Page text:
By Tony Edwards, DrBicuspid.com editor in chief

June 1, 2017 -- When placing implants, protecting the sinus cavity is crucial. As anatomic limitations may mean sufficient bone is not available for traditional-length implants, 8-mm tapered or parallel wall implants may be used. But is one of these designs better? A new study compared the performance of both over a year.

Researchers wanted to find out if the two types of implants differed in terms of survival rates and stability. They found no difference in survival between the two implants 12 months after placement.

"We found that implant stability was neither statistically significantly different between the two different implant designs," wrote David Simmons, DDS, and co-authors (International Journal of Implant Dentistry, May 2, 2017).

Dr. Simmons is an assistant professor in the department of periodontics at the Louisiana State University Health Sciences Center School of Dentistry in New Orleans.

Implant stability

The success of an implant largely depends on its stability. When placing implants in the maxilla, clinicians may face even more challenges, because patients often may have poor bone quality. Another complicating factor may be a patient's maxillary sinuses and the need to avoid protrusion into those. One solution to these issues is the use of shorter implants (smaller than 10 mm). To add to the initial stability, some of these shorter implants have a tapered design. Another option for these procedures is an implant with a parallel wall design.

“Implant stability was neither statistically significantly different between the two different implant designs.”
— David Simmons, DDS, and co-authors

The purpose of the new study was to compare the initial stability of a tapered titanium implant (Astra Tech Implant System, OsseoSpeed TX [OSPTX], Dentsply Sirona) with that of a titanium parallel wall implant (OsseoSpeed [OSP], Dentsply Sirona). They speculated that the stability of the OSPTX implant would be greater because of its tapered design.

The researchers also studied and compared the soft-bone and standard surgical protocols. The soft-bone protocol involved cutting a narrower diameter of bone than that of the implant being placed. This may mean the practitioner underprepares the complete length of the osteotomy or the apical three-fourths of the osteotomy when the crestal bone is denser.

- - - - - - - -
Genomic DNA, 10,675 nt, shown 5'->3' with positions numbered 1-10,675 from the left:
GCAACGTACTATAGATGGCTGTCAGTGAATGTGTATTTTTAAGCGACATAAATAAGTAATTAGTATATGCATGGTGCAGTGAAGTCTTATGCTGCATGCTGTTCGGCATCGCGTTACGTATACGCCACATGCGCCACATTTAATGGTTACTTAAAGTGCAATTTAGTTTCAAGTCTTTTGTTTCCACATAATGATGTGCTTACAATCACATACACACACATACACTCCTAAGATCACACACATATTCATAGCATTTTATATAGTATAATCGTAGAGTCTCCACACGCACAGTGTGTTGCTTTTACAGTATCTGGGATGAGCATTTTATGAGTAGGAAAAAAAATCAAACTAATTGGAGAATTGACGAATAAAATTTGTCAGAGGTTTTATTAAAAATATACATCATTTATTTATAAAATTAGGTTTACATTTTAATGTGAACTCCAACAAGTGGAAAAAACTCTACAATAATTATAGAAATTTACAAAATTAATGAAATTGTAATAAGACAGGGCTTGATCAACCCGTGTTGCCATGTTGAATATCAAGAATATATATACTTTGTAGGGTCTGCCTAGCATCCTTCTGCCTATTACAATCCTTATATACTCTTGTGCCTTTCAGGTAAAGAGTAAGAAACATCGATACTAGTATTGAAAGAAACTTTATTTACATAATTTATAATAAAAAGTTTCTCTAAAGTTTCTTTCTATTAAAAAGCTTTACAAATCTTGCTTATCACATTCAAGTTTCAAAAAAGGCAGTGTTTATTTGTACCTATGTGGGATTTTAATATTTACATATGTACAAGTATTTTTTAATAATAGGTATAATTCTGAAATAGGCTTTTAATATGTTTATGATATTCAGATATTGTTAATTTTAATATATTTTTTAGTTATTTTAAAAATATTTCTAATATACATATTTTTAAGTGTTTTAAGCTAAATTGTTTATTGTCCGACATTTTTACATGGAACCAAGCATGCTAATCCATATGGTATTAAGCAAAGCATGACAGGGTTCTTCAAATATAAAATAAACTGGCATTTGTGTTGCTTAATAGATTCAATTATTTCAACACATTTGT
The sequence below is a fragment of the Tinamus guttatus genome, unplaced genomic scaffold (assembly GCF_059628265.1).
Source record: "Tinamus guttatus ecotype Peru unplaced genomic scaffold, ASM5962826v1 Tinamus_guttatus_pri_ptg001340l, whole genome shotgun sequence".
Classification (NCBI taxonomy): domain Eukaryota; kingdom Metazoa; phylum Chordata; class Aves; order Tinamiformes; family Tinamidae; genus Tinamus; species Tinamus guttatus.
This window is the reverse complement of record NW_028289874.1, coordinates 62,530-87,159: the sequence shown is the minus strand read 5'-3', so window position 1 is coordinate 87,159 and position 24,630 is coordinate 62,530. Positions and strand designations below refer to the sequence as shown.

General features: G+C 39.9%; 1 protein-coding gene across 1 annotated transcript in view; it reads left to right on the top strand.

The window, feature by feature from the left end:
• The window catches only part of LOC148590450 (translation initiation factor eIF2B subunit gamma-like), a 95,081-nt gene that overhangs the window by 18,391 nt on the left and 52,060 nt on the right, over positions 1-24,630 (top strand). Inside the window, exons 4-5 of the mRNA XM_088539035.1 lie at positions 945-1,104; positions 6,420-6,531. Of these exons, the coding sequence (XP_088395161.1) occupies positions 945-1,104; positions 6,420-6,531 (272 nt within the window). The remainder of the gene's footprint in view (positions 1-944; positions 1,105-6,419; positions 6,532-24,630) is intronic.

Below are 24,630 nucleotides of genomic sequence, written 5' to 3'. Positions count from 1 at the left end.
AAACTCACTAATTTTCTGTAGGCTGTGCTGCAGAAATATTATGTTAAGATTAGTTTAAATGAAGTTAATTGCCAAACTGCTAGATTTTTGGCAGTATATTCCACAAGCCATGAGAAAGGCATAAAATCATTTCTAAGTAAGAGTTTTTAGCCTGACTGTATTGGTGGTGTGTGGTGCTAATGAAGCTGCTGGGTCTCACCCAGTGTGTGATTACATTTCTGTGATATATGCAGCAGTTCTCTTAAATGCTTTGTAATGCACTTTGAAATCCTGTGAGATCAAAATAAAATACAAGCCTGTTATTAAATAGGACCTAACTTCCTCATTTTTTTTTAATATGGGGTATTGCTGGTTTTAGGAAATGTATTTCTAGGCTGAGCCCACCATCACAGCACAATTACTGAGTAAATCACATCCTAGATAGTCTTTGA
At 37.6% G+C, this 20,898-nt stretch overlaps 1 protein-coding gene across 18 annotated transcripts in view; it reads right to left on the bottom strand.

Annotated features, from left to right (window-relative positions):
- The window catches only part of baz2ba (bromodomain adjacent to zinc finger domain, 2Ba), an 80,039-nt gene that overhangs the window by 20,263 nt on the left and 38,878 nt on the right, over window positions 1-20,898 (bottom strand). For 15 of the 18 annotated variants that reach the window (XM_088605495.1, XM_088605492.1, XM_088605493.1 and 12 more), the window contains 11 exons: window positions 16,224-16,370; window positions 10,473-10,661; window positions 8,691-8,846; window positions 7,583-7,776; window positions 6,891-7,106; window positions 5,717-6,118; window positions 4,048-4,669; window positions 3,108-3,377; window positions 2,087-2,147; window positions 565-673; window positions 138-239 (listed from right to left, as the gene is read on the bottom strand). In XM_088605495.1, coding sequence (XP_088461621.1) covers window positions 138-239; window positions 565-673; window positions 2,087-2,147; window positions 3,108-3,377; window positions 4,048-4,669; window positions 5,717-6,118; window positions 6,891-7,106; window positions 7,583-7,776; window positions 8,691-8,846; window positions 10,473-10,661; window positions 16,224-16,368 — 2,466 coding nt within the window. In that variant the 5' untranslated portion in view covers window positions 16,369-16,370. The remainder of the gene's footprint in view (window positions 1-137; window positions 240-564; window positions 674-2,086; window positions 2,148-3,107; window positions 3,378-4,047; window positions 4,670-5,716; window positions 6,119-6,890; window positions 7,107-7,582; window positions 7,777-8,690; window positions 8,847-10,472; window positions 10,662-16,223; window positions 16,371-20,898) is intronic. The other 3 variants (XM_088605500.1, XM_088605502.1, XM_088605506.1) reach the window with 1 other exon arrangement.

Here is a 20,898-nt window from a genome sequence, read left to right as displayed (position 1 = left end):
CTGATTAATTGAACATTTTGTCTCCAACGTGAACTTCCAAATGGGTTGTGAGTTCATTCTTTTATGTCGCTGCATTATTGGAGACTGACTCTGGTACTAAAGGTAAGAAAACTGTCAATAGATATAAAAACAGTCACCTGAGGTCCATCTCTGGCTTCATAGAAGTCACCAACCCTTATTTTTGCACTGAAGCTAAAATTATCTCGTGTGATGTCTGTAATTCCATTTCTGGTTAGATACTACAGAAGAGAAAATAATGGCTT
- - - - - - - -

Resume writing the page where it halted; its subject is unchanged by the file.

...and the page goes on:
For their study, the researchers placed a total of 30 implants in 27 patients. All implants were 4-mm wide and 8-mm long and were placed in the posterior maxilla in areas with a minimum of 8 mm of crestal bone height.

The patients were divided into three groups:

  • Group A received 10 tapered implants using the soft-bone surgical protocol.
  • Group B received 10 tapered implants using the standard surgical protocol.
  • Group C received 10 parallel wall implants using the standard surgical protocol.

Initially, the team recorded resonance frequency measurements (implant stability quotient) and torque values to determine implant stability. The implants were uncovered after six weeks and restored with a functionally loaded resin provisional screw-retained crown.

The researchers then recorded the stability quotient at six weeks and at six and 12 months. Twelve months after placement, the final restorations were placed. After implant restoration, bone levels were measured at six and 12 months with standardized radiographs.

The researchers found that radiographic mean bone loss was less than 0.5 mm in all groups, with no statistically significant differences among the groups. Implant survival rate at one year was 93.3%. Only two of the 30 implants failed to integrate before functional loading at six weeks, one in the soft-bone surgical group and one in the standard protocol group.

They also reported no statistically significant differences in stability quotient measurements among the three groups at all the time intervals measured.

Implant survival

While the authors did not list any study limitations, the study size was small and only involved one company's implants.

The authors concluded that survival and stability were comparable for both types of implants, which was not what they expected initially. They also found that either surgical protocol had a significant impact.

"The OSP implant system has demonstrated high survival rates ranging from 94[%] up to 100% in previous long- and short-term studies," the authors wrote. "Our findings are comparable with an overall 93.3% survival rate at one year, despite the fact that all implants were placed in the posterior maxilla."


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